by Tom Wacaster
In 1 Corinthians 3:6 the apostle Paul, by divine inspiration, penned these words: “I have planted, Apollos watered; but God gave the increase.” The last time I attempted to grow a garden was in the late 80’s. I had never had very good luck with growing potatoes, but thought I would take a shot at it again. I purchased 10 pounds of potatoes, cut out the “eyes” and carefully planted them in my garden. We had a wet spring that year, and it seems like every time I wanted to get into the garden and do some weeding, it was too wet and muddy. For whatever reason, I ended up with a yield of 8 pounds of potatoes for all my labor and toil; two pounds less than the bag of potatoes I originally purchased. It was sort of like some my attempts at fishing where I would buy a license, worms, and minnows. The amount of money I spent for each pound of fish I eventually cooked, far outweighed the amount of money it would take to go to Red Lobster. But that’s a topic for another time.
Jesus would often use a real life situation to teach an important spiritual truth. In the field of agriculture, our Lord spoke of the word of God as a “seed” (Luke 8:11). Carefully planted in the heart of a good and honest soul that seed, like its physical counterpart, will not only produce a harvest, but an abundant harvest, “some a hundredfold, some sixty, some thirty” (Matt. 13:23). Also like its physical counterpart, a seed planted into the soil needs to be nourished and cared for. Part of that care for the newly planted seed is the watering thereof. Consider the following.
First, there is the sheer importance of watering. God, in His marvelous design, arranged the natural order of things so that a seed planted in the ground must receive water in order to sprout and grow. Water activates the chlorophyll molecules in the seed so that photosynthesis can begin. Water also has a neutral pH which balances the soil pH and makes the soil surrounding the seed favorable for seed germination. The water also dissolves the minerals in the soil so that they become available to the seed. Inside the seed is a tiny embryo surrounded by stored food and when the seed is planted, and watered, it begins the growth process. Deprive the seed, and/or the plant of water, and it will die. So it is with God’s spiritual seed, the Word of God (Luke 8:11). The soil may determine the amount of care required to bring the seed to full fruition, but without water, there simply can be no growth.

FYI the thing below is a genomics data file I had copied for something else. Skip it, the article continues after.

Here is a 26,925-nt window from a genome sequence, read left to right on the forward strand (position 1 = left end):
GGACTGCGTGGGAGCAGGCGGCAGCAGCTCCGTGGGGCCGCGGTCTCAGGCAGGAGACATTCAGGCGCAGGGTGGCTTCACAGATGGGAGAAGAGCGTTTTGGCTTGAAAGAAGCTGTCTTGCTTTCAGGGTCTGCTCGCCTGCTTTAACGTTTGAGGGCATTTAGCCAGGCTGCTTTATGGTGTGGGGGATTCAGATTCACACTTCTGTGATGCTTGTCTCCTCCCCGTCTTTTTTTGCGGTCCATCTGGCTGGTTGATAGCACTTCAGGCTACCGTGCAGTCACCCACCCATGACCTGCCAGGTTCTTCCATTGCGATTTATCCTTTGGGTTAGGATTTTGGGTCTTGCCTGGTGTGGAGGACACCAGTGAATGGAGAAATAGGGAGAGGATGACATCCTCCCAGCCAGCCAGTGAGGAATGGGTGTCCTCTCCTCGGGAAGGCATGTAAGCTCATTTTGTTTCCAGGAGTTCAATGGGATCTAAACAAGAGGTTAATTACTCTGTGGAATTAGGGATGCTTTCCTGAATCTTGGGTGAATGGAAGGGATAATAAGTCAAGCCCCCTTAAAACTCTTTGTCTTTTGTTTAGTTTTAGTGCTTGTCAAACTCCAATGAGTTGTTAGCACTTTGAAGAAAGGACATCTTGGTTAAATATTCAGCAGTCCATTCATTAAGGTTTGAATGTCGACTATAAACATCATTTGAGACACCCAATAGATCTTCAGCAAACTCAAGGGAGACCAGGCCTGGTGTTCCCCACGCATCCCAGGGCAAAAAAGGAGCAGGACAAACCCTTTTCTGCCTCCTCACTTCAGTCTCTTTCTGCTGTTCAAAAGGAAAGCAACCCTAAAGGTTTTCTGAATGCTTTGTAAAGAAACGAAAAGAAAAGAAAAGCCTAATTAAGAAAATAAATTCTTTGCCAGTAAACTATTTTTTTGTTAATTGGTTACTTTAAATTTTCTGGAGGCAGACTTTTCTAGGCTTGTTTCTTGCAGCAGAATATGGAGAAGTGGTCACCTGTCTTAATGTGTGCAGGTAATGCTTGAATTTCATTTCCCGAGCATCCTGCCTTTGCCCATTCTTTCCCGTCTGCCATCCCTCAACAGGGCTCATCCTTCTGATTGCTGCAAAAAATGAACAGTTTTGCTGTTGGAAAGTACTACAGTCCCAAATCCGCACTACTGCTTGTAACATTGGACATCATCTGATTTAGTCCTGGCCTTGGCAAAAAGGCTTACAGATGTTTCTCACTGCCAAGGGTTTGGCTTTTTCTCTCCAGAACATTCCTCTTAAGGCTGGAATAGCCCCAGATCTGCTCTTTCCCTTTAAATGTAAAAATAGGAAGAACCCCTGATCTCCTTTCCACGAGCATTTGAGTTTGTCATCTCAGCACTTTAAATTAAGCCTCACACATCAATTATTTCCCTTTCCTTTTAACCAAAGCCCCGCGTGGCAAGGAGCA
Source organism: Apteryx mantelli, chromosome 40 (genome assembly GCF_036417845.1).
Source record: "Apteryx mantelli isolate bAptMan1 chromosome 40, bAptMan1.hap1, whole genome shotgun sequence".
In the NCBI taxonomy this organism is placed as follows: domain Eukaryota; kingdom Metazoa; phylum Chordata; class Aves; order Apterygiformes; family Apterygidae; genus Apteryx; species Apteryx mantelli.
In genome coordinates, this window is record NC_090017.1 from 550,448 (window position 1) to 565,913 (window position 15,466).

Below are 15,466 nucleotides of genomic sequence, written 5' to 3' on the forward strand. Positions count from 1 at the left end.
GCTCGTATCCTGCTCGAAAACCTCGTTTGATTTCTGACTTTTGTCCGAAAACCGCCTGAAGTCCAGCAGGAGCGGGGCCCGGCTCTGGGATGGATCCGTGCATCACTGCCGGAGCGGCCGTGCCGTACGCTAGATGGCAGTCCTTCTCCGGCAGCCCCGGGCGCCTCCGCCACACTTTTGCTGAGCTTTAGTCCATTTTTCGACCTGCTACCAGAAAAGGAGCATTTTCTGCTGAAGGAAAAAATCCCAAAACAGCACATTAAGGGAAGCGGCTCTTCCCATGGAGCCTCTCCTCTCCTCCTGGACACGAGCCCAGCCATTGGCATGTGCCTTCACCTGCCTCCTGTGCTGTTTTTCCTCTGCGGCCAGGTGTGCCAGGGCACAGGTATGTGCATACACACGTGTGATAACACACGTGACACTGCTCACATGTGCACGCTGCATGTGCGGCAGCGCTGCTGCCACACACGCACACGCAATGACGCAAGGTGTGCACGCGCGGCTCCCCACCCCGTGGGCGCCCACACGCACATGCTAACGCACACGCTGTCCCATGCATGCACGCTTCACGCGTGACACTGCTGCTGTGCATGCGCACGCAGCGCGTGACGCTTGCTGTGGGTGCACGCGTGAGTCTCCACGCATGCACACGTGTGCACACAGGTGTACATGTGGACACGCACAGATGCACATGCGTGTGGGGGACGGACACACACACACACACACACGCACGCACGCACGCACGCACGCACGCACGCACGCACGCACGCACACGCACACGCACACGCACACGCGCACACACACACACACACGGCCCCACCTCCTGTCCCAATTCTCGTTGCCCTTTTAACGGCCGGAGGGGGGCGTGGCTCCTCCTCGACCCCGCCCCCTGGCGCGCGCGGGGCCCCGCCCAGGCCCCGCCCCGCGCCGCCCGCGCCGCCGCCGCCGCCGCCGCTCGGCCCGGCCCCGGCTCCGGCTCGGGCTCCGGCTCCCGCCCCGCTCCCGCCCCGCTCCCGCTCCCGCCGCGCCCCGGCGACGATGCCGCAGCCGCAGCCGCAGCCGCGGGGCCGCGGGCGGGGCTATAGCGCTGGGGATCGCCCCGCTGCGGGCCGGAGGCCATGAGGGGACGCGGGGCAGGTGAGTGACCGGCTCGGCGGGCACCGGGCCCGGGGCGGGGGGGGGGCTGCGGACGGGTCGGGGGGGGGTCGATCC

Second, there are the specifics of watering. If a freshly planted seed is placed in the ground, too much water will do more harm than good. Care must also be given with regard to how the water is to be applied. If water is applied in an overly forceful way you can actually wash the soil away that surrounds the seed and hasten its death. Care must also be given as to how we water the spiritual seed freshly planted in the heart of a good and honest soul. Too much spiritual “water” could drown the soul. It takes a lot of time, patience, and compassion to properly water the newly planted seed. A good example is another essential to nurturing the seed. A good example must be provided by the teacher, as well as those who claim any association to the message of that teacher. If brother Jones takes the time to teach some lost soul, it is imperative that he set a proper example. Teaching coupled with action is the golden key that unlocks the vault of influence. But it is also important that each member in the local congregation live a life that is exemplary to the message and hope to which they have been called. Hypocrites in a congregation most certainly render a negative influence upon those contemplating attendance or obedience. Yes, a good example is important. Then there is the need for additional teaching and instruction once the seed has been planted. Paul introduced the Corinthians to the Gospel; Apollos did the follow up work. Seldom does a soul obey the Gospel after just one lesson (though there are exceptions). Sometimes it takes weeks, months, or even years of encouragement and instruction. As long as a man is willing to learn, let us provide him with the “sincere milk of the word,” and pray for his obedience.